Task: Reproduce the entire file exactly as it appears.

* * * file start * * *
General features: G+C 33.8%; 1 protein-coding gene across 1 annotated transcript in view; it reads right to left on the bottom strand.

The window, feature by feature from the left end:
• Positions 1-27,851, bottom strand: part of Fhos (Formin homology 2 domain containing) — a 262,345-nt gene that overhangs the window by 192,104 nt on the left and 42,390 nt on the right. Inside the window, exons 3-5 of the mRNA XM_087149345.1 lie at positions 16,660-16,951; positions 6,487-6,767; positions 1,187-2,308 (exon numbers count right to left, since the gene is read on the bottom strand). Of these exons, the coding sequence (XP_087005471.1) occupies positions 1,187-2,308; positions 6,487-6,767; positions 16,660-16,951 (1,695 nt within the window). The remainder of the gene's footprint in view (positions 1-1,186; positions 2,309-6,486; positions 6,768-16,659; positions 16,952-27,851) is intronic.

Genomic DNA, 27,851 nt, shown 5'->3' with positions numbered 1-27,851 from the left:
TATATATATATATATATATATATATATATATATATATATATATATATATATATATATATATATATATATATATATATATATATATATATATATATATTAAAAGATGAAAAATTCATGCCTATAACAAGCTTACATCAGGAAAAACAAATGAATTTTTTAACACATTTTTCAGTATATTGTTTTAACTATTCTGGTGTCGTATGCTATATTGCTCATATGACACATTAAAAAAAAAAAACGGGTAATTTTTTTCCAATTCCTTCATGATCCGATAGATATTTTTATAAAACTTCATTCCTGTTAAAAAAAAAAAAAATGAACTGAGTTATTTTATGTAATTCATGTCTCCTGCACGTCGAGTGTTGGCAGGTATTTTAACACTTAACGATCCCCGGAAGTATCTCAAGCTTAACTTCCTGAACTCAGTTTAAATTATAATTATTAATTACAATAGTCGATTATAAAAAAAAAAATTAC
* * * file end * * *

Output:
General features: G+C 33.8%; 1 protein-coding gene across 1 annotated transcript in view; it reads right to left on the bottom strand.

The window, feature by feature from the left end:
• Positions 1-27,851, bottom strand: part of Fhos (Formin homology 2 domain containing) — a 262,345-nt gene that overhangs the window by 192,104 nt on the left and 42,390 nt on the right. Inside the window, exons 3-5 of the mRNA XM_087149345.1 lie at positions 16,660-16,951; positions 6,487-6,767; positions 1,187-2,308 (exon numbers count right to left, since the gene is read on the bottom strand). Of these exons, the coding sequence (XP_087005471.1) occupies positions 1,187-2,308; positions 6,487-6,767; positions 16,660-16,951 (1,695 nt within the window). The remainder of the gene's footprint in view (positions 1-1,186; positions 2,309-6,486; positions 6,768-16,659; positions 16,952-27,851) is intronic.

Genomic DNA, 27,851 nt, shown 5'->3' with positions numbered 1-27,851 from the left:
TATATATATATATATATATATATATATATATATATATATATATATATATATATATATATATATATATATATATATATATATATATATATATATATATTAAAAGATGAAAAATTCATGCCTATAACAAGCTTACATCAGGAAAAACAAATGAATTTTTTAACACATTTTTCAGTATATTGTTTTAACTATTCTGGTGTCGTATGCTATATTGCTCATATGACACATTAAAAAAAAAAAACGGGTAATTTTTTTCCAATTCCTTCATGATCCGATAGATATTTTTATAAAACTTCATTCCTGTTAAAAAAAAAAAAAATGAACTGAGTTATTTTATGTAATTCATGTCTCCTGCACGTCGAGTGTTGGCAGGTATTTTAACACTTAACGATCCCCGGAAGTATCTCAAGCTTAACTTCCTGAACTCAGTTTAAATTATAATTATTAATTACAATAGTCGATTATAAAAAAAAAAATTAC